Five Things You Should Know About Venous Reflux Disease

Venous reflux disease is not uncommon, so you should arm yourself with the facts about it. It’s also called venous insufficiency—the two names refer to two important parts about it. The term “reflux” refers to something flowing back, and as the name implies, this problem is when blood cannot flow back to the heart, and ends up pooling in the legs. It’s also called venous insufficiency, as the veins’ valves or the leg’s muscles are insufficient to pump blood back up the leg, or they are pumping an insufficient amount. This might sound familiar, probably because…

Venous Reflux Evolves from Other Vein Diseases

The same issues that cause varicose veins can cause venous reflux disease as well. Varicose veins often happen because of problems in the arterial valves that push blood back to the heart. These same problems can ultimately cause the arteries to be unable to push the blood back where it needs to be—not just on time, but at all.

Deep vein thrombosis—a blood clot deep in the leg’s veins—is another cause of venous insufficiency. In this case, the clot prevents blood from moving forward. Thrombosis is very dangerous, as the blood clot can become dislodged and travel to the heart and lungs, leading to a high fatality rate if not diagnosed and treated. That’s why…

You Need a Doctor to Diagnose Venous Reflux Disease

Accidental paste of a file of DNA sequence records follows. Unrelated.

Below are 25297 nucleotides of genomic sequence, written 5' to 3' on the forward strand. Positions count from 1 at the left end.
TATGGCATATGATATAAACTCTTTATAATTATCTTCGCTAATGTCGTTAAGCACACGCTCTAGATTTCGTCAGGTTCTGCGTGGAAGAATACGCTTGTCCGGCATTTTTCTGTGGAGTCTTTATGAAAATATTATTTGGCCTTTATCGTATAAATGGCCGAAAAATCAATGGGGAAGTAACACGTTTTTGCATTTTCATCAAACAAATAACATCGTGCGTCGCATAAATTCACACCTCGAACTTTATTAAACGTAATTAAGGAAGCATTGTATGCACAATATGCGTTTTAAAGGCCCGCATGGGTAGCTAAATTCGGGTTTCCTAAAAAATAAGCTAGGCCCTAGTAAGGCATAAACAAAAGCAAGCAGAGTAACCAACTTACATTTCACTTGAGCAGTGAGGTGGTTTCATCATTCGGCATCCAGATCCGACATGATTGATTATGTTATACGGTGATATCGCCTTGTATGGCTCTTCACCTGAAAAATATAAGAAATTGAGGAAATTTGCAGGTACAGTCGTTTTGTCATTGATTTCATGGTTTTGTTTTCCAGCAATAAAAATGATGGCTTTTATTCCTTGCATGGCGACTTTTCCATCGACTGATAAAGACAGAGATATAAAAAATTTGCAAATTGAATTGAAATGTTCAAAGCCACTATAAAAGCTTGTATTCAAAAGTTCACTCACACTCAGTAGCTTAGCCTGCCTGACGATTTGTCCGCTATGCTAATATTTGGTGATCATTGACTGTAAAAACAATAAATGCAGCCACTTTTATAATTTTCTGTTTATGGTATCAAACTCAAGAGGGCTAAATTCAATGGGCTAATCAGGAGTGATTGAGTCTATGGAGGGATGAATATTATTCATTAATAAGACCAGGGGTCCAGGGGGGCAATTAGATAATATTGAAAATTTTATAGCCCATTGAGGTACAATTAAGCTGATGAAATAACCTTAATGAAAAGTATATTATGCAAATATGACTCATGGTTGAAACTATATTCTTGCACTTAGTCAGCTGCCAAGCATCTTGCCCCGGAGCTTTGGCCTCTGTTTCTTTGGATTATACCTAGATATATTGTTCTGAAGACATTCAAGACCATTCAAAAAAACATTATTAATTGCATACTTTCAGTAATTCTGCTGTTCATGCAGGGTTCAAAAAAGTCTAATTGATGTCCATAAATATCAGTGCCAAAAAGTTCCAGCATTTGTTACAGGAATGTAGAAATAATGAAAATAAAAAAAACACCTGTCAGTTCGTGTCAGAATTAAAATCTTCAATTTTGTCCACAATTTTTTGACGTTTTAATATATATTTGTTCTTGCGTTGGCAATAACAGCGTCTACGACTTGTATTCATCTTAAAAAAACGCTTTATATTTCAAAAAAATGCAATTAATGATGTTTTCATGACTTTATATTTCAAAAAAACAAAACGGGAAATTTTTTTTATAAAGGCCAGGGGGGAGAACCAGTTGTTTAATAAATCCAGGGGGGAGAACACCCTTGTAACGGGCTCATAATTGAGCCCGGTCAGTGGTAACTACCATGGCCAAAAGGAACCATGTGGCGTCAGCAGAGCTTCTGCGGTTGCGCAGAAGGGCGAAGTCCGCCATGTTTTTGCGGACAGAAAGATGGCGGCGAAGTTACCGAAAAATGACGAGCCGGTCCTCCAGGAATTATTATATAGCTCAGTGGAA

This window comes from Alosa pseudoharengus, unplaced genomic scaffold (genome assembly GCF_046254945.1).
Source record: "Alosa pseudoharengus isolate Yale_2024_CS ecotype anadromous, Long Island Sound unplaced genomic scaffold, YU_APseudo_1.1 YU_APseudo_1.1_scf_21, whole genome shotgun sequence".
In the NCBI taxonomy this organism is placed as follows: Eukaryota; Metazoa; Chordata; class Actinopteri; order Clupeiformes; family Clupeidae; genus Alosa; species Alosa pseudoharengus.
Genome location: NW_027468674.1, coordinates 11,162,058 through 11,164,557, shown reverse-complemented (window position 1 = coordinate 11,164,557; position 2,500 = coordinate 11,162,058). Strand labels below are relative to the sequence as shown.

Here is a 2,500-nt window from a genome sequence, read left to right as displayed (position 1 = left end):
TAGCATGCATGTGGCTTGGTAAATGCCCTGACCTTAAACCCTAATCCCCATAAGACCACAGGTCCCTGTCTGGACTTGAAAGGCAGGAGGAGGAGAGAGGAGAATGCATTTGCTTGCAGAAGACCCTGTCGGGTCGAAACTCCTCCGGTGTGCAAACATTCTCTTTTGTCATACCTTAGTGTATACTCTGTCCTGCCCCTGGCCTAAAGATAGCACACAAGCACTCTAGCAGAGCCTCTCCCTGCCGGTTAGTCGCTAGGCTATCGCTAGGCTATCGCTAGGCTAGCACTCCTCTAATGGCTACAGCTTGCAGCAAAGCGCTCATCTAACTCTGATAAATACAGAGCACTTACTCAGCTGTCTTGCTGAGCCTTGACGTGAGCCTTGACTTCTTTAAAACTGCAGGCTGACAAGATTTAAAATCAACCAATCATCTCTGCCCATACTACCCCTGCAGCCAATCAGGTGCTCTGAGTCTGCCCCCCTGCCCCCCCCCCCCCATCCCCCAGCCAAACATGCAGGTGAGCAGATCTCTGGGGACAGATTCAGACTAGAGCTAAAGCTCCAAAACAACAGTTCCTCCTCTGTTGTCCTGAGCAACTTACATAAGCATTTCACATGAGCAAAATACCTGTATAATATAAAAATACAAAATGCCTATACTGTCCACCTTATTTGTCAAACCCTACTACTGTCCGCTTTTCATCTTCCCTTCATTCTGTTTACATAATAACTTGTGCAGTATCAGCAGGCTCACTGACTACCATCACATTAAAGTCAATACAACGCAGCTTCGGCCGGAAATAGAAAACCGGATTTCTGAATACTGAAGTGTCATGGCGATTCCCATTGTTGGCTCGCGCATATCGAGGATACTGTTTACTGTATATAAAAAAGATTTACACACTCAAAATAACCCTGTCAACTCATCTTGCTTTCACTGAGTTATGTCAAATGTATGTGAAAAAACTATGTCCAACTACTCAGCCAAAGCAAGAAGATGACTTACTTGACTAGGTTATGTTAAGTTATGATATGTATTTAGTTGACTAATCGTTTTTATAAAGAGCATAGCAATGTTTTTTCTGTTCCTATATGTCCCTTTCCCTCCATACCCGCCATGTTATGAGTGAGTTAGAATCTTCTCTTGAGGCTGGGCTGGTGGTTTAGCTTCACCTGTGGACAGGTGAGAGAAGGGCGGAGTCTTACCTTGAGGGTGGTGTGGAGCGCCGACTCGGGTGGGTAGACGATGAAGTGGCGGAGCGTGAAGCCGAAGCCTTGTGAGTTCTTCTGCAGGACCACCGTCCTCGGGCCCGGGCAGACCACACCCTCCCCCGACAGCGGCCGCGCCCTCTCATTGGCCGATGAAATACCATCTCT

An issue with venous insufficiency is that it looks so much like other vein problems, thanks in large part to their shared causes. Changes in skin color, leg cramps, itchy legs, weak legs, and swelling in the legs or ankles—all of these common symptoms of varicose veins are also symptoms of venous reflux disease. This is why you should have a doctor examine your legs if you’re developing problems—they could be hiding something worse, such as thrombosis. Plus, the symptoms are likely to worsen with time, which is particularly problematic as…

Venous Reflux Disease Can Cause Leg Ulcers

Around 80% of leg ulcers are caused by vein diseases. Leg ulcers are usually not life-threatening, but they are painful and require medical treatment. These treatments’ outpatient procedures are as inconveniencing as most vein removal processes, with the disadvantage that the cause of the ulcers is still there. So instead, perhaps investigate how…

There Are Multiple Treatments for Venous Reflux Disease

Just like with varicose veins, the treatment options vary according to the severity of your condition. Perhaps you only need compression stockings and to stretch multiple times per day. Surgeries can range from endoscopic surgery, in which a surgeon ties off varicose veins, to the more invasive vein stripping. While your doctor knows best, it’s not unwise to ask about other options to make sure you’re getting what’s best for you. It’s typically best to avoid invasive surgeries when possible—which is why it’s so great that…

Venous Reflux Disease Is Preventable

Like the symptoms, venous insufficiency shares many of its causes with varicose veins. These include obesity, pregnancy, smoking, family history, and prolonged periods of inactivity. While you can’t avoid some of these, you can address some of them. Maintain a healthy body weight, move around periodically, and avoid tobacco, and you’re much less likely to need to worry about numbers 1 through 4 on this list.

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